Revaluing Saltscapes in Portugal: Ecotourism, Ecomuseums, and Environmental Education

Revaluing Saltscapes in Portugal: Ecotourism, Ecomuseums, and Environmental Education

Carlos José Lopes Balsas (University at Albany (SUNY), USA)
DOI: 10.4018/978-1-5225-8494-0.ch002

Abstract

Solar salinas in Portugal are progressively changing from places of work to places of tourism. The research question is the extent to which these special landscapes have been understood, marketed, and enhanced to the benefit of mostly tourists and visitors or also local constituencies. This research question arises from a sense of stigmatization, perceived lack of potential, and outmoded technological development associated with traditional cultural heritage and sun and sea tourism paradigms. The purpose of this chapter is to analyze how two Portuguese municipalities (i.e., Aveiro and Figueira da Foz) have engaged in the rehabilitation of their solar salinas. The argument is that given the considerable natural areas of wetlands in the case studies, solar salinas, and their potentialities from ecotourism and environmental education ought to perform a more central role in the municipalities' territorial development strategies. The key finding is the identification of a set of lessons learned useful to the partial rehabilitation of solar salinas.
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Introduction

Portugal is currently experiencing a tourism boom. However, most of the tourism activity takes place in the very central locations of Lisbon, Porto and Algarve. The country is perceived as being very affordable, safe and with a distinct identity. However, tourism-based conflicts between tourists and residents are starting to emerge in the historic districts of Lisbon with the rise of too many alojamentos locais establishments (local accommodations in traditionally residential city-center neighborhoods), traffic and rickshaw congestion, and displacement of residents (Urry, 1990; Ribeiro & Fidalgo, 2015).

Simultaneously, many solar salinas in Portugal are progressively changing from places of work to places of ecotourism. Traditionally, salterns were places utilized to produce salt. Nowadays that industrial salt production has replaced traditional artisanal salt making, saltscapes are being utilized for other purposes including, cultural and wellness tourism, environmental education, and nature preserves. Ecomuseums and artisanal salt making demonstration projects are central to the rehabilitation of salterns. The rehabilitation of solar salinas can be understood as an example of environmental daylighting, since many salterns have been completely abandoned and destroyed, while others have been performing below their full potential. A strong awareness of saltscapes’ cultural, ecological and biodiversity potential is helping to rehabilitate many of them for both artisanal, cultural and educational purposes.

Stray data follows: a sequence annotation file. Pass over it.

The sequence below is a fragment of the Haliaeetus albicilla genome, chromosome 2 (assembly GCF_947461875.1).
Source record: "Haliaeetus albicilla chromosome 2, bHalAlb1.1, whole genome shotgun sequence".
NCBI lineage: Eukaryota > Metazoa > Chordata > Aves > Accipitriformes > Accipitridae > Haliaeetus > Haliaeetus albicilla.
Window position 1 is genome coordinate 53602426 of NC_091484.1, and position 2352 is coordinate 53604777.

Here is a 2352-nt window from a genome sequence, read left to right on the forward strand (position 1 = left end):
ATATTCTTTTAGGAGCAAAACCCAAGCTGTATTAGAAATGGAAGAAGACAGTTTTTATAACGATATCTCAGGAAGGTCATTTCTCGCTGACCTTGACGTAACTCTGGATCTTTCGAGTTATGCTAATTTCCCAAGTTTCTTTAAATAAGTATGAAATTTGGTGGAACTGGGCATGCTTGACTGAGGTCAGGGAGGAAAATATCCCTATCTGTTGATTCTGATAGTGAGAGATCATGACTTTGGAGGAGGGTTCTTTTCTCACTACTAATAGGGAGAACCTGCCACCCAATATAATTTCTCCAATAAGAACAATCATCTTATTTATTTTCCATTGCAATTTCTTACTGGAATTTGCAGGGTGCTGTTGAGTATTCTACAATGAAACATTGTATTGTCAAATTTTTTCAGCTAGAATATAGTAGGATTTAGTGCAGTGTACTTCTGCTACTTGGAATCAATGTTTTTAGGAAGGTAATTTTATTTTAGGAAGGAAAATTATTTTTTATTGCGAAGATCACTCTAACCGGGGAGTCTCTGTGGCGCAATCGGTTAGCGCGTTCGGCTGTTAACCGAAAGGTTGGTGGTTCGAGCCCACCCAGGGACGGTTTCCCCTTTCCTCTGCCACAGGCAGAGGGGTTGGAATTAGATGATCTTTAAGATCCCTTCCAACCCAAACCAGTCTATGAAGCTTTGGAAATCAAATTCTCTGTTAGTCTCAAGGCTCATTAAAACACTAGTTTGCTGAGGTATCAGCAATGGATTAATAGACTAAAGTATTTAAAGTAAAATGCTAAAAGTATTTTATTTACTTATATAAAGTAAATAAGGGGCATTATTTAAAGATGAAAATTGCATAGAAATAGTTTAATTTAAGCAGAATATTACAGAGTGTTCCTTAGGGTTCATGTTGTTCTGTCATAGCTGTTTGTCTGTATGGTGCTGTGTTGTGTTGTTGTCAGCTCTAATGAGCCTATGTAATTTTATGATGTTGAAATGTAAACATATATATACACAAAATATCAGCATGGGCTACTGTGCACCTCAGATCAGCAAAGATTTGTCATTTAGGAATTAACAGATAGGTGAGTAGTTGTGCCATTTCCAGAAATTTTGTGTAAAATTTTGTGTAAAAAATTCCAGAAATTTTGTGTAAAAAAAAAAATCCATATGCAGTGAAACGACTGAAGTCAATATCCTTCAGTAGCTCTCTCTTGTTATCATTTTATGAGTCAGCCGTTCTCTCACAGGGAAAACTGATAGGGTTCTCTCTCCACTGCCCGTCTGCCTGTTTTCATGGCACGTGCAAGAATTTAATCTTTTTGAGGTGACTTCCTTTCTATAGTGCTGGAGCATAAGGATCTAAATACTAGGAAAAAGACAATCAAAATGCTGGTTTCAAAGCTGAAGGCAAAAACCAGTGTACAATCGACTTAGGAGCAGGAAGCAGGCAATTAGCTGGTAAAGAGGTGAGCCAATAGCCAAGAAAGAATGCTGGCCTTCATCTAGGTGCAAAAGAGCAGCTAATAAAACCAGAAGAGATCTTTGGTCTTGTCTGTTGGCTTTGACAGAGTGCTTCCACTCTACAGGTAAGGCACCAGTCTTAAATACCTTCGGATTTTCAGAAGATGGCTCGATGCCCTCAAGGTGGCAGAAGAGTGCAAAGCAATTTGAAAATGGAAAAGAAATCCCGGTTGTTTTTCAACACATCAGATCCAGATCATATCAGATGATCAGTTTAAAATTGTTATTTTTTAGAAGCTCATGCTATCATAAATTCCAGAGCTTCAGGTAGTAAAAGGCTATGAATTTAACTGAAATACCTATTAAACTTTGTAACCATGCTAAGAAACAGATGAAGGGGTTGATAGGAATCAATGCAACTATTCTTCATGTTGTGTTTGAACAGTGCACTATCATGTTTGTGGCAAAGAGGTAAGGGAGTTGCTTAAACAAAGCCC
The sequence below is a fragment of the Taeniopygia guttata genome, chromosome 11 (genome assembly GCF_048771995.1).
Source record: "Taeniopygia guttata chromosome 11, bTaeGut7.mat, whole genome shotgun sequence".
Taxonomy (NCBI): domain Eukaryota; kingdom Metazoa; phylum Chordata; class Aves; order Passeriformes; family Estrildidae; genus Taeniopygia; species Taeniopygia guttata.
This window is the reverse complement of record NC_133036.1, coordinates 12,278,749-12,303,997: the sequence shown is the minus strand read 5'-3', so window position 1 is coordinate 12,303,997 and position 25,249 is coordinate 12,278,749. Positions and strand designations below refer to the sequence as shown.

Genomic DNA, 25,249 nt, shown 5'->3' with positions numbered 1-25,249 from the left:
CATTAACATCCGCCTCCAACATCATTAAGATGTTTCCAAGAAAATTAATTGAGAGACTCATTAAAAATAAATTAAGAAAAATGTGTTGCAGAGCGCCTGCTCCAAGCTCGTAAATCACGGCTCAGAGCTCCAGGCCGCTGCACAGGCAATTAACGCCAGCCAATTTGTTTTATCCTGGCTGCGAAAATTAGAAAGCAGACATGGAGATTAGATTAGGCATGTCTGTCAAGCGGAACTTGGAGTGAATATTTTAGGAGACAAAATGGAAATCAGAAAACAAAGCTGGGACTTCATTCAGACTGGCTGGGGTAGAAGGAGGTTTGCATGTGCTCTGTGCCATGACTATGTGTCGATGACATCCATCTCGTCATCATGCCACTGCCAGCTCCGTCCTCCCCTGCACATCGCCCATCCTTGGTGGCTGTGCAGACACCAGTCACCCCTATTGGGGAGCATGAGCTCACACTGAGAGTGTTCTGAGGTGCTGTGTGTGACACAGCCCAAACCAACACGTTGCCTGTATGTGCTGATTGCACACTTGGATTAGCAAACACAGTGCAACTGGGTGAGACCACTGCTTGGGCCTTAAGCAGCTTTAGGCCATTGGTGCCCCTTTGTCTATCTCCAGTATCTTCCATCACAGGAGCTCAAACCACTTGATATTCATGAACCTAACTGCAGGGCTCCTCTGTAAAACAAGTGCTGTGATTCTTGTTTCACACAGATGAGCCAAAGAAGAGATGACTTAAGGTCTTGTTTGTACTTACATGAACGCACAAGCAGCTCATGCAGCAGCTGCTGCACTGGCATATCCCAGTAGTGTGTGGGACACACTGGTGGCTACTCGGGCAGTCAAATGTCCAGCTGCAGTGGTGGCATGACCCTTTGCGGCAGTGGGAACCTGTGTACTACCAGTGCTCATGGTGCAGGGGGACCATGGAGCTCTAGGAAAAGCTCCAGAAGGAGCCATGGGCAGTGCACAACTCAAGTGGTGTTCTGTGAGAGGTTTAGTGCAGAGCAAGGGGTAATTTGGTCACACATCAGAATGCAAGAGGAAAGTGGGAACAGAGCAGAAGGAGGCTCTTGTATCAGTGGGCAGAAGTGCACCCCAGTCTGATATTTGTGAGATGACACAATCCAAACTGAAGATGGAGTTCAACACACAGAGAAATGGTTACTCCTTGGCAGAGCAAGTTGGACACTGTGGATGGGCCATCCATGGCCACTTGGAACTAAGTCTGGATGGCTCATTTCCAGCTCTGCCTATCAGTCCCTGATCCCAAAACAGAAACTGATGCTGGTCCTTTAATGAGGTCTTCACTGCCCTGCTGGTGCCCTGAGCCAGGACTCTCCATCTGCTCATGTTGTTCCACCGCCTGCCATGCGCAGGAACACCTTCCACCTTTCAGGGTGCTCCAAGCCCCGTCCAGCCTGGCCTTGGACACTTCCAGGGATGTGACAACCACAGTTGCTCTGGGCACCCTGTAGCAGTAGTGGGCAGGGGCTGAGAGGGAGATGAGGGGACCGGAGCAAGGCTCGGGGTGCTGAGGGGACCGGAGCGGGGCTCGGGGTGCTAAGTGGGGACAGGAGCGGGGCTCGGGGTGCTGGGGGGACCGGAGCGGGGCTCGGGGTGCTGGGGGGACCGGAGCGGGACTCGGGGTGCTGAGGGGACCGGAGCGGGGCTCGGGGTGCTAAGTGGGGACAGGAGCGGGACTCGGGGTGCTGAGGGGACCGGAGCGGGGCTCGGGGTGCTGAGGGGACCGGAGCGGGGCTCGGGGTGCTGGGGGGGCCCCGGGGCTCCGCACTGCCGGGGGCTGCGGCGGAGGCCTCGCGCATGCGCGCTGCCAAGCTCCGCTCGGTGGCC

Furthermore, since many of the cities with some of the greatest concentrations of solar saltscapes are not necessarily within the two largest metropolitan areas of Lisbon and Porto (Balsas, 2012), they have remained below their full potential as alternative ecotourism sites. The research question is the extent to which these special landscapes have been understood, marketed, and enhanced to the benefit of mostly tourists and visitors or also local constituencies. This research question arises from a sense of stigmatization, perceived lack of potential and outmoded technological development associated with traditional cultural heritage and sun and sea tourism paradigms.

The purpose of this chapter is to analyze how two Portuguese municipalities (i.e. Aveiro and Figueira da Foz) have engaged in the rehabilitation of their solar salinas. The argument is that given the considerable natural areas of wetlands in the case studies, solar salinas and their potentialities from ecotourism and environmental education ought to perform a more central role in the municipalities’ territorial development strategies. The methodology is threefold: (1) to analyze these municipalities’ recent tourism strategies, (2) to review the specialized literature on ecotourism, ecomuseums and environmental education, and (3) to critically reflect on the field work conducted in both municipalities during recent years. The key finding is the identification of a set of lessons learned useful to the partial rehabilitation of solar salinas. The theory of landscape and ecosystem services is partially utilized to analyze solar salinas’ current transition phase from abandonment to new alternative uses such as wellness and ecotourism and environmental education, among others (Termorshuizen & Opdam, 2009; O’Connell, 2003).

This chapter is in four parts. Following this introduction, Part one is the analytical mechanism centered on: (1) Revaluing saltscapes, (2) ecotourism, (3) ecomuseums, and (4) environmental education. Part two is an overview of the evolution of Portuguese saltpans and tourism. Part three is an introduction to the case studies of Aveiro and Figueira da Foz in central Portugal. Part four is the comparative discussion of the case studies. And Part five is the conclusion and identification of some public policy implications.

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